Breakbulk Middle East smashes glass ceiling with record female participation
Breakbulk Middle East, the GCC’s leading breakbulk and project cargo event, is doing its part to actively build up the female maritime landscape.
This year’s two-day conference will be held under the patronage of Dr. Abdullah Belhaif Al Nuaimi, the UAE Minister of Infrastructure Development and the Chairman of Federal Transport Authority for Land and Maritime and will feature a variety of industry women in leadership roles.
The exhibition which is set to take place on the 11th and 12th of February at the Dubai World Trade Centre, in Dubai, UAE, will move the sector one step closer towards gender equality within the industry.
Speaking on this year’s decision to increase female inclusion, Leslie Meredith, marketing director, Breakbulk Events & Media said the move was part of the event’s efforts to address topical issues.
“Like any session, at every other event from the Breakbulk global portfolio, we are always keen on addressing what is topical; what challenges are facing the industry and a variety of other stimulating discussion points,” she said. “Due to the complexities of shipping, many issues are topical and gender equality is one of them.”
“Reducing the discrepancy between male and female employees, as it pertains to international maritime, is essential for the development of the sector as the experience and expertise that women can provide, whether it be legal, technical, operational or otherwise, will only help in enhancing the industry as a whole,” she added.
Hessa Al Malek, executive director, Maritime Sector, Federal Transport Authority for Land and Maritime added: “By incorporating a strong presence of maritime women with leadership roles in this year’s event, Breakbulk Middle East is demonstrating great advocacy for the concept of gender equality within the industry. Through this inclusion, they are not only empowering the current generation to continue striving for greatness, but they are also inspiring our future leaders.
A paradigm shift with challenging barriers
Familiar with the intricacies of being a female and navigating a male dominated industry to earn respect is Jasamin Fichte, managing partner, Fichte & Co Legal and president of WISTA Arabia.
“Over the years there has been a gradual shift and the industry has become more accepting of the fact that women are equally capable of industry successes,” she said. “As a result, doors that once appeared to be bolted shut have been unlocked, allowing females in maritime to achieve new heights.”
Tina Benjamin-Lea, logistics manager at SNC-Lavalin and a member of the Advisory Board at Breakbulk Middle East, added: “Women have always contributed to all aspects of our industry, as Project Logisticians delivering projects in often challenging locations, Shipbrokers fixing cargoes, and Cargo Superintendents and Marine Warranty Surveyors loading cargoes on ever growing scales in ports across the globe.”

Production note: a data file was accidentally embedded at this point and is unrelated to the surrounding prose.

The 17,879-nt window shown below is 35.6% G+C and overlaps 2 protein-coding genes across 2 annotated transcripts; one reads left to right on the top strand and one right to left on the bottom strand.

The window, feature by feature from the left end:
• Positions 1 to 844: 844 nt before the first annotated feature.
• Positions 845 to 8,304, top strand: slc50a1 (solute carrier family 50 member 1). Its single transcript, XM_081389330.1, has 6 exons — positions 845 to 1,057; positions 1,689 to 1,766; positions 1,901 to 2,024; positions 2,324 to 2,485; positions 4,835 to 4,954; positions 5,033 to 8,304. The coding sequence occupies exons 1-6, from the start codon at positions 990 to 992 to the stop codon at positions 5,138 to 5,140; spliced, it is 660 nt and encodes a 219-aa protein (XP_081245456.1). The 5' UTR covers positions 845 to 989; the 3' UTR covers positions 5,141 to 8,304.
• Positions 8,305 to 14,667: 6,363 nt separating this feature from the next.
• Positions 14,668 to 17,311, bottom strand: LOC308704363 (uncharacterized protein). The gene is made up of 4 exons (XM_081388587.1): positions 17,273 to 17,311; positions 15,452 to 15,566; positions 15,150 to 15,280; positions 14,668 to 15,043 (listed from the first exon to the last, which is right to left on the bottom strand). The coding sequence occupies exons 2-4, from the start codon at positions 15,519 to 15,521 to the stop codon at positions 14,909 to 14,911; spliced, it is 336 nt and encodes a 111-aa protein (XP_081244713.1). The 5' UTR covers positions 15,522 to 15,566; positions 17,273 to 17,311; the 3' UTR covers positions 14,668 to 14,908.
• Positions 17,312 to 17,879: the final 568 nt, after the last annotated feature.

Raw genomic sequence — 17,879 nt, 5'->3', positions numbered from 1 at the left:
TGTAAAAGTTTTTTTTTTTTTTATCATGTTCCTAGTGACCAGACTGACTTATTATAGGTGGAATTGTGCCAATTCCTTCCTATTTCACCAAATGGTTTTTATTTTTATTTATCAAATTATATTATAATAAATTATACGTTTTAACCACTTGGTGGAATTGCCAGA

“In today’s world, Diversity and Inclusion are key drivers and such women in Logistics and Maritime should play an active role in reshaping industry perceptions. SNC-Lavalin is committed to supporting women across all business sectors and developing local talents in the Middle East that can take the lead in creating a better future for generations to come.”
Specializing in global security solutions, Katherine Yakunchenkova, general manager, Al Safina Security Group stated, “Rapid growth of innovations and new technologies that shape the shipping world, such as usage of blockchain, robotic processing systems, drone deliveries, and eco-friendly ships provide the industry possibility for a big leap in operation efficiency. Technological changes are accelerating and tech trends will contribute stupendously into economic growth that I find remarkable. Through my career, I have witnessed a transformative power of gender diversity meeting more women represented in the technology fields.”
Suha Abdulla Obaid, deputy CEO, Folk Group said, “Despite women forming nearly 40% of the global workforce, the amount of women involved in international maritime is only a mere two percent. This number encompasses all aspects of shipping, ranging from primarily seafarers to only a few top-level executives. For that reason, bridging the Maritime’s gender gap is an issue that must be addressed and an initiative that Breakbulk Middle East appears to be taking seriously.”
“Although the industry has become more aware of the benefits that come with reducing the gender imbalance, continuing to promote this concept on the significant channels of exposure is a crucial element to combatting the disparity,” she added.